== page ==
In response to whether Muslims, Hindus or other religions would fit into his idea of a Christian nation, Mohler said, "I don't think a nation can survive without theological commitments."

"That does not mean it cannot allow others to be a part of the community — and even invite others, in a certain sense, into the community — but it does mean that there has to be the explicit acknowledgement that this is a nation with specific theological accountability and theological commitments," he said. "Those coming should respect that, must respect that, and understand that. And so, the kind of modern secularists' dream is, I believe, a constitutional nightmare."

Wilson said that he agreed with Mohler's assessment of the situation.

The panel also touched on the mandated display of the Ten Commandments in Louisiana public schools, which Mohler commended as "a good thing."

Last month, Louisiana passed a law requiring a poster-sized display of the Ten Commandments in "large, easily readable font" in every classroom and in every K-12 public school and college classroom in the state. Other states such as Texas, Oklahoma and Utah are considering similar legislation.

"It cannot be a bad thing to acknowledge the moral law of God," Mohler said. "That doesn’t mean everything said about it is smart. Louisiana may need better spokespeople, but bravo Louisiana."

Wilson, who has played a prominent role for decades in establishing classical Christian schools in the U.S., said he was "more concerned about kids being in public schools than the Ten Commandments."

"Some flag will fly over public schools — it will either represent God’s law or it will represent that which is against God’s law," he said.

During his NatCon address, Wilson pushed back against Christians who would assert that their faith must stay out of politics and the public square.

"Christian virtue was celebrated and acknowledged, but only in the private sphere, revealing a radical misunderstanding of the division between the public and private," he said. "We cannot erect a firewall between the eggs and the omelet."

"If there is no God above the lunatic state, then the lunatic state is God," he also said.

During an interview with Tucker Carlson earlier this year, Wilson defended Christian nationalism and asserted that the problems facing the U.S. transcend politics and require a spiritual solution.

"Basically, we're in such a mess that there is no political solution, alright? We're beyond hope. There is no political solution. The next election, however happy it might make us for 10 minutes, is not going to fix everything," he told Carlson at the time.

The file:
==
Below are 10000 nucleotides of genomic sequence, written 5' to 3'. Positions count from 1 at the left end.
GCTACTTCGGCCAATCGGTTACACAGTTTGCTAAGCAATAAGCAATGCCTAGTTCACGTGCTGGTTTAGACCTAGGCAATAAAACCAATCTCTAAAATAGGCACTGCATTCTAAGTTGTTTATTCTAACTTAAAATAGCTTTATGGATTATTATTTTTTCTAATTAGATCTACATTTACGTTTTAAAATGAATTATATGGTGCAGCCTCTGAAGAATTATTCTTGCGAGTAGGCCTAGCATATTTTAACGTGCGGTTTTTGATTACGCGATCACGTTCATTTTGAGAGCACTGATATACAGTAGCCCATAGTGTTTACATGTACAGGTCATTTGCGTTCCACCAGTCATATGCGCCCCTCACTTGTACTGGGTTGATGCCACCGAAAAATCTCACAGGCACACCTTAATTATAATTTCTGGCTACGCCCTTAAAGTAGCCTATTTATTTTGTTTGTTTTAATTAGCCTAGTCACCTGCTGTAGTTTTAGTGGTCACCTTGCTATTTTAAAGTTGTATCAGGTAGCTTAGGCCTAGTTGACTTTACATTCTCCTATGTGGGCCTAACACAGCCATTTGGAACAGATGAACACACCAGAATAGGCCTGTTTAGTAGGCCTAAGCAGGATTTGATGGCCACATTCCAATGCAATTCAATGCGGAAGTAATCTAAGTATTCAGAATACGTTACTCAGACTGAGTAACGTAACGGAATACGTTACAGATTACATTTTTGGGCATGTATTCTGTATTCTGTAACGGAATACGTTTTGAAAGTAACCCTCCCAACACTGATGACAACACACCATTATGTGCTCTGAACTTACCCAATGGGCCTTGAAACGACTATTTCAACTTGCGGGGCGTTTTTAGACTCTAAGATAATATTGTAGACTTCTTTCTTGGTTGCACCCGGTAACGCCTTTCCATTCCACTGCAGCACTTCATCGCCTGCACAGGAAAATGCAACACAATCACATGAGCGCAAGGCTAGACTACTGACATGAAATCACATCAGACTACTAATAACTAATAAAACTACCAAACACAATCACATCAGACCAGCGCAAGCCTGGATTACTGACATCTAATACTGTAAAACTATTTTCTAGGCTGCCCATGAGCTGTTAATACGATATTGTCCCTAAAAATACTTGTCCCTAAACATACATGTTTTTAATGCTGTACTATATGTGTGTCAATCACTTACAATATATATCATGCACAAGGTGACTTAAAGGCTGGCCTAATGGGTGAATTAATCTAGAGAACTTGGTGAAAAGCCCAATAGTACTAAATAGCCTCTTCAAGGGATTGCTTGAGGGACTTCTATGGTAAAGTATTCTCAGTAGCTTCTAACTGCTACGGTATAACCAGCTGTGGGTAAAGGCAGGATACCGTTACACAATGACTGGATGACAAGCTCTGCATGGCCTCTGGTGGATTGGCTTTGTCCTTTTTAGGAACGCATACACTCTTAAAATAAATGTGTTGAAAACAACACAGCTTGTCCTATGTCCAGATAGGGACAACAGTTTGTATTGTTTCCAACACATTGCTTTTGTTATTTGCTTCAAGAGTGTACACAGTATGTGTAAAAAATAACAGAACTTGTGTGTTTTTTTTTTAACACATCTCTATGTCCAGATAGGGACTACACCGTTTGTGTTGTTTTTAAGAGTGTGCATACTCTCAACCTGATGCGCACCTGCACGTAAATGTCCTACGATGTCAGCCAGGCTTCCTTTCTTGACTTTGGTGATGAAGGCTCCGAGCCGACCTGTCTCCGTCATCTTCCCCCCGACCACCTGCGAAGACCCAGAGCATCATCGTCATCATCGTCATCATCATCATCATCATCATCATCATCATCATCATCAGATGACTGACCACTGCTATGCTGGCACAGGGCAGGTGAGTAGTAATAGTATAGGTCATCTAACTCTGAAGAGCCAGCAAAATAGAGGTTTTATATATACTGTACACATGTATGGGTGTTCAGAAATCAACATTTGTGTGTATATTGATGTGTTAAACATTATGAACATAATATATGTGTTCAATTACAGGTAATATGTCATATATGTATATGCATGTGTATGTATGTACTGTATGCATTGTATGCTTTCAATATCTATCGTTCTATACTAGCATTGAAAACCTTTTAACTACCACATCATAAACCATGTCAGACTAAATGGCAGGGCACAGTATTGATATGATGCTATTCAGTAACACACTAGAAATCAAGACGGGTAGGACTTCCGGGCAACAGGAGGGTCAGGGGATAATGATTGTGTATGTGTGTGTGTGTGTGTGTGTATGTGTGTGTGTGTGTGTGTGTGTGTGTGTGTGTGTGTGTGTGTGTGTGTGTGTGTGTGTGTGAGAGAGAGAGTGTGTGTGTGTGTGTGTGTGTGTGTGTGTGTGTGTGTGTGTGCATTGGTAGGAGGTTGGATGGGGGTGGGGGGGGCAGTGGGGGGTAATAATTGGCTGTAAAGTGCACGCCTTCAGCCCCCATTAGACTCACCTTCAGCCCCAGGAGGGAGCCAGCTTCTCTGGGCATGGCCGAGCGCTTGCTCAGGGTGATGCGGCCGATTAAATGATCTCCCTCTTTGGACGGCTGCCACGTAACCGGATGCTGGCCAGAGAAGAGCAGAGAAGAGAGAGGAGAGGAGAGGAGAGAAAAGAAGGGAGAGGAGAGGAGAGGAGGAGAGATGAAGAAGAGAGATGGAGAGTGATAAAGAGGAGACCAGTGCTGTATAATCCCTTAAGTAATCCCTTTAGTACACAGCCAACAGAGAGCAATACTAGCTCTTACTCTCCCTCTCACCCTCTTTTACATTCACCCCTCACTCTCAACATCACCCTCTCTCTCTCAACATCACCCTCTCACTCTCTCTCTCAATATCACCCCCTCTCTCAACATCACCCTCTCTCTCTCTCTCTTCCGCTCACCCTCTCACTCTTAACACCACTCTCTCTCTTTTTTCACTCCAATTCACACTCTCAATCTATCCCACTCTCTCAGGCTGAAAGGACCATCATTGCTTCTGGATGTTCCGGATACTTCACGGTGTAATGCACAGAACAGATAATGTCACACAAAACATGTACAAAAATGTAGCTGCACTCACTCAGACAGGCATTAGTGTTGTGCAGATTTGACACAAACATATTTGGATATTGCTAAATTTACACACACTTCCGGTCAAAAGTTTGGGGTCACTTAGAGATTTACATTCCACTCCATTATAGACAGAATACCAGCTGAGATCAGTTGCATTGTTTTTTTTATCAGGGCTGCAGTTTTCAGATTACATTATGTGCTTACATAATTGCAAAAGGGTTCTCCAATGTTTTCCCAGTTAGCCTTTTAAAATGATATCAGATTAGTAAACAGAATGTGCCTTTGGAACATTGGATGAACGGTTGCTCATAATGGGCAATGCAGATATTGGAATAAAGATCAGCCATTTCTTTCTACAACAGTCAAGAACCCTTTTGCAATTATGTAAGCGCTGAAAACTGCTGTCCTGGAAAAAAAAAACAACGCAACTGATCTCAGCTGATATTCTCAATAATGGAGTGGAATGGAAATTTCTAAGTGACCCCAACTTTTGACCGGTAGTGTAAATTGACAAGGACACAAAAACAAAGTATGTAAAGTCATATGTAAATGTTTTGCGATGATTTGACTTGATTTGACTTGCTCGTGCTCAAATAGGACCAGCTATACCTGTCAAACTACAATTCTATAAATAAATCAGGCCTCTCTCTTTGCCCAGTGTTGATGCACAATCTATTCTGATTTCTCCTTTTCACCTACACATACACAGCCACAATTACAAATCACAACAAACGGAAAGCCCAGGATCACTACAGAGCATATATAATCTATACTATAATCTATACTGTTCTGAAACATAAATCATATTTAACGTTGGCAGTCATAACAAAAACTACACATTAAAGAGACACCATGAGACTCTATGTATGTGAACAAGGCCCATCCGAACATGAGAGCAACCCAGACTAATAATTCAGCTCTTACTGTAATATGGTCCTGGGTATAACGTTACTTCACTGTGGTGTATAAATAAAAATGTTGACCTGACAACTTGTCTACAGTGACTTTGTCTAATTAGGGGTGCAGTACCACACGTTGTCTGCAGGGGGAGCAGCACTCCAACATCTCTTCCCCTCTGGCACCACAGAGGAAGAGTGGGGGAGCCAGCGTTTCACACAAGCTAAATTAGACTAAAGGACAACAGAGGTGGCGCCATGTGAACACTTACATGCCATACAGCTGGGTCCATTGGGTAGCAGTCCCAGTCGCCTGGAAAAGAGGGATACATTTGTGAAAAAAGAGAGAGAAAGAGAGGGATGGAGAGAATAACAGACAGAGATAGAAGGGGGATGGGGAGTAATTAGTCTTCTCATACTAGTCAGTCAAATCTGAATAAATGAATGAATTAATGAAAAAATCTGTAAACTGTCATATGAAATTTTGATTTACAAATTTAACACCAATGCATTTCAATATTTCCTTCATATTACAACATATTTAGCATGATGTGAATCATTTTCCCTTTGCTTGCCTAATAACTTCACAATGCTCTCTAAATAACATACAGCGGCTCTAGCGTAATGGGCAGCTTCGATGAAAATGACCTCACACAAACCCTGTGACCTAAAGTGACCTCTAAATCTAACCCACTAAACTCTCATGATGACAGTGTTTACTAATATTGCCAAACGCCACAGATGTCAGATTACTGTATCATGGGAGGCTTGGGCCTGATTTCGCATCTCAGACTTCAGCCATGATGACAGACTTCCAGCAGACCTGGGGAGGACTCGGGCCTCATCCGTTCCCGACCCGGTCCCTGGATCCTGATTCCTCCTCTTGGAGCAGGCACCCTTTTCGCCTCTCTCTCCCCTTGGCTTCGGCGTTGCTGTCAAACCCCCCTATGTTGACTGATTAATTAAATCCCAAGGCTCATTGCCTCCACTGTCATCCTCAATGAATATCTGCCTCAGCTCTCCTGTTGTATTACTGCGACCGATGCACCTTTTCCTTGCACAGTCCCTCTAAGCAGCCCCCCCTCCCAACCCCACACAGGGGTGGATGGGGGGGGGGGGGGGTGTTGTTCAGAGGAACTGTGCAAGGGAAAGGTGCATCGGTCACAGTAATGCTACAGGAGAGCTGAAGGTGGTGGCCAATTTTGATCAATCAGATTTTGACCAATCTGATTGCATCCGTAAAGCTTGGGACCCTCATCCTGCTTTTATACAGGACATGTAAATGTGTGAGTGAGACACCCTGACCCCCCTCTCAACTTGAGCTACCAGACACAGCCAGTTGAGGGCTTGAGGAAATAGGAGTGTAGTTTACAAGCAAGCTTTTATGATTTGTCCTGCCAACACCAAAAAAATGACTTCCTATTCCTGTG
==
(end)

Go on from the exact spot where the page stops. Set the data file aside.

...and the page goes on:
The three-day NatCon 4 conference also featured speeches from prominent figures such as Sen. Josh Hawley, R-Mo.; Sen. Ron Johnson, R-Wis.; Sen. JD Vance, R-Ohio; former GOP presidential candidate Vivek Ramaswamy; and Iranian Crown Prince Reza Pahlavi, who is the son of the Shah.

In his NatCon address on Tuesday, Hawley also touched on Christian nationalism, juxtaposing it with the pagan nationalism and tribalism that littered antiquity and emerged again in recent centuries.

“The nationalism of Rome led to blood-thirst and conquest; the old pagan tribalisms led to ethnic hatred," Hawley said. "The empires of the East crushed the individual, and the blood-and-soil nativism of Europe in the last two centuries led to savagery and genocide."

"By contrast, Augustine’s Christian nationalism has been the boast of the West. It has been our moral center and supplied our most cherished ideals. Just think: Those stern Puritans, disciples of Augustine, gave us limited government and liberty of conscience and popular sovereignty," he continued.

"Because of our Christian heritage, we protect the liberty of all to worship according to conscience. Because of our Christian tradition, we welcome people of all races and ethnic backgrounds to join a nation constituted by common loves."

"Some will say now that I am calling America a Christian nation; so I am," Hawley also said. "And some will say that I am advocating Christian nationalism; and so I do."

Jon Brown is a reporter for The Christian Post. Send news tips to